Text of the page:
Listen to Les McKeown read this blog post:
For many leaders, the summer is a time when things slow down a little. And with the regular cadence of meetings and interactions disjointed by vacations, it’s often the case that we arrive at the start of Q4 with a vague sense of not having achieved much in Q3.
It doesn’t need to be that way – indeed, with a little planning and forethought, the summer months can be more impactful than any other.
The key to maximizing the dog days of summer is in recognizing the vital difference between the urgent and the important (sometimes referred to as ‘The Eisenhower Box’).
Most of the rest of the year, we are consumed by the urgent. View the summer months as your opportunity to spend some quality time on what’s important, but not necessarily urgent.
Here are my personal recommendations for your summer ‘Eisenhower Retreat’. Feel free to add, subtract and edit to make it your own:
1. Review your organization’s Mission, Vision and Values (MVV).
If you’re going to spend time looking at what’s important to your organization, then you may as well start at the mountaintop – looking at your organization’s long-term Mission, Vision and Values.
Are they clear?
Do they still hold?
Do they genuinely guide your organization as a North Star, or are they more aspirational – or worse, just empty words?
2. Review your organization’s annual goals.
Sure, you conduct monthly and quarterly reviews of KPIs and OKRs (and/or whatever other metrics you use internally in your business), but think about the environment in which those reviews are conducted: In the heat of execution pressure, squeezed in between ‘normal’ operating activities, dowsed in the sweat of the urgent.
Use the summer months to review your organization’s annual goals with the less frenetic pulse of the important as a backbeat.
Get off to somewhere less frenzied than your office, and review your overall progress toward your annual goals from a higher perch – you’ll be amazed how differently you’ll interpret where you are (and what your organization needs to do next to achieve those goals) when you’re not taking a monthly or quarterly short-term view.
3. Review and reset your personal OMG.
I’ve written before about the concept of an Over-Arching Medium-Term Goal (OMG): a goal that sits between your Mission, Vision and Values, but above individual strategies and tactics.
Good examples of OMG's I’ve seen include:
– A CEO committed to changing his manufacturing company’s entire product line from wood to aluminum;
– Finding a business partner or competitor to merge with;
– A not-for-profit’s president committed to switching funding sources from grant support to supporter donations;
– Designing and launching an e-commerce arm to complement an existing brick-and-mortar retail business.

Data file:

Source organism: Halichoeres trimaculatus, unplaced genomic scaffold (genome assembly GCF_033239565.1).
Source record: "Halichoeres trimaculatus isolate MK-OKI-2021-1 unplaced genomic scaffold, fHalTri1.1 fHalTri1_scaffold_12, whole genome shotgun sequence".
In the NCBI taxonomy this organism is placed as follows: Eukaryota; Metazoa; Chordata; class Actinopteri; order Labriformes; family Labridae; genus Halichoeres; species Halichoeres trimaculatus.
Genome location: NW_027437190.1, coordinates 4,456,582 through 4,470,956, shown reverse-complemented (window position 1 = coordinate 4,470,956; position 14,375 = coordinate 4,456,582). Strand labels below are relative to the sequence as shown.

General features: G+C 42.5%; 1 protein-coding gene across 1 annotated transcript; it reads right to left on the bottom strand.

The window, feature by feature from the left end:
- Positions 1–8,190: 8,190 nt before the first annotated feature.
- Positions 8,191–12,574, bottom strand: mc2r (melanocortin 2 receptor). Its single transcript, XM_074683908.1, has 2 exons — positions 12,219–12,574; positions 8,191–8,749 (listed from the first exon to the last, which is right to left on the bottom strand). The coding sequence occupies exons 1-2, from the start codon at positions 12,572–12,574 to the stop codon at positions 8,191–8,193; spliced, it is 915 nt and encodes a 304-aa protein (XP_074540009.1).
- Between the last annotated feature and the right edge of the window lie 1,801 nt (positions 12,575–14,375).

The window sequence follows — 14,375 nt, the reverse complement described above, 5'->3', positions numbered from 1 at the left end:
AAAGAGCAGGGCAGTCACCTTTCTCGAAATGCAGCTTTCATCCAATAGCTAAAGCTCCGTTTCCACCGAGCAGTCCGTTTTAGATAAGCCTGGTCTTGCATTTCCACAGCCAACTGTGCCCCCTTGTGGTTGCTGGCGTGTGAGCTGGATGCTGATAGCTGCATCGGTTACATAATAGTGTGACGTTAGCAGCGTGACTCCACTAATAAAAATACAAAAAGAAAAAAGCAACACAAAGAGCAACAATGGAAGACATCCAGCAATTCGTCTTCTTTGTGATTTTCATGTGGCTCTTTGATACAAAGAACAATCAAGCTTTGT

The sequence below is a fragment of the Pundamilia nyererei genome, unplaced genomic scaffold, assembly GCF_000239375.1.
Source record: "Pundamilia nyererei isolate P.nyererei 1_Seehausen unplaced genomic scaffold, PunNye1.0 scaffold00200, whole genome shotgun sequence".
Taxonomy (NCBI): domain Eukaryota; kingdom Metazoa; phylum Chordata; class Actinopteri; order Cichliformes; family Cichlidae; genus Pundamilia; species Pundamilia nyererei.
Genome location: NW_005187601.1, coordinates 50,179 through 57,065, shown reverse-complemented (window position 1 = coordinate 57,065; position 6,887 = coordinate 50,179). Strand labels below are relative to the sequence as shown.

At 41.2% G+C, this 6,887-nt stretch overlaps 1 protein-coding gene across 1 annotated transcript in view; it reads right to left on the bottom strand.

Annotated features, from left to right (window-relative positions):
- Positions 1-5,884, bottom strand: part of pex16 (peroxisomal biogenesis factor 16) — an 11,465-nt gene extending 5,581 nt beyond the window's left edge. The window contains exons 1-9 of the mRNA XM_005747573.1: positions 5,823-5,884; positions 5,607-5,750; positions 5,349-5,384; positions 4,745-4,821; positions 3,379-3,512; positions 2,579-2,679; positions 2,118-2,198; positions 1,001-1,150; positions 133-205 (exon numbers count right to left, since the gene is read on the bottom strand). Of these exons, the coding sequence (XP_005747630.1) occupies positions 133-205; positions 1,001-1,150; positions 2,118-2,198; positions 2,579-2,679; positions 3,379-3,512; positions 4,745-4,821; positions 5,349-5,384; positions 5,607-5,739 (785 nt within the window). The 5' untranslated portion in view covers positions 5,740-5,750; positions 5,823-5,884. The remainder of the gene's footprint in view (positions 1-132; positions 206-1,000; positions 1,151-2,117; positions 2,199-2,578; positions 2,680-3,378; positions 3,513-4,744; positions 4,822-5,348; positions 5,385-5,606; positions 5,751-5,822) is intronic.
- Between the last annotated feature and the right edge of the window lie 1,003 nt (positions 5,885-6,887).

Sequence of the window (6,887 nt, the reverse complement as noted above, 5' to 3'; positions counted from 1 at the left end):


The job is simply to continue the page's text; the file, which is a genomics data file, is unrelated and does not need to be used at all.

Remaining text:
If you already have an OMG, take it out for a stress test this summer. The same questions apply as you used in reviewing the organization’s MVV: Is it clear? Does it still hold? Does it genuinely guide you as a medium-term North Star?
If you don’t have one, now’s the time to create it.
4. Oil your organization’s decision-making machine.
Your organization exists for one purpose: To make and execute high-quality, team-based decisions.
Make and execute consistently correct decisions and you thrive; make poor decisions (or fail to execute on good decisions), and you lose.
Your entire organization is, essentially, a machine for decision-making. And like anything with moving parts, your machine for decision-making needs regular preventative maintenance.
Except no one ever tells us that, let alone provides us with a maintenance manual. Until now, that is.
"Your organization exists for one purpose: To make and execute high-quality, team-based decisions" - Les McKeown, Founder and CEO, Predictable Success
Here at Predictable Success we’re so convinced of the vital necessity for a well-oiled machine for decision-making that we wrote the manual on how to create and maintain one.
Grab your own copy by completing the form below and then take yourself off to the mountaintop (or the beach, or the lake side) for a day and come back with an action plan to re-tool your machine for decision-making.
5. Get outside your discomfort zone.
No, that isn’t a typo – I don’t mean ‘get outside your comfort zone’. After all, as a leader, that’s second nature to you – you work outside your comfort zone every day.
Dealing with ambiguity, uncertainty and rapidly changing priorities either comes naturally to you, or you’ve trained yourself to be really good at it – otherwise you wouldn’t have gotten to where you are today.
Here’s the thing: All that living with discomfort is still done on your terms. You’re still the conductor of the seeming chaos around you. All that ambiguity and uncertainty – you’re the one either spinning it up or managing it when it happens.
This summer, try taking a while to place yourself in an environment where you’re not the one causing the discomfort, where you don’t have the ability to manage outcomes.
Volunteer at your local animal rescue for a week. Take a monastic retreat. Go babysit at a creche. Do something that takes you out of your (managed) discomfort zone.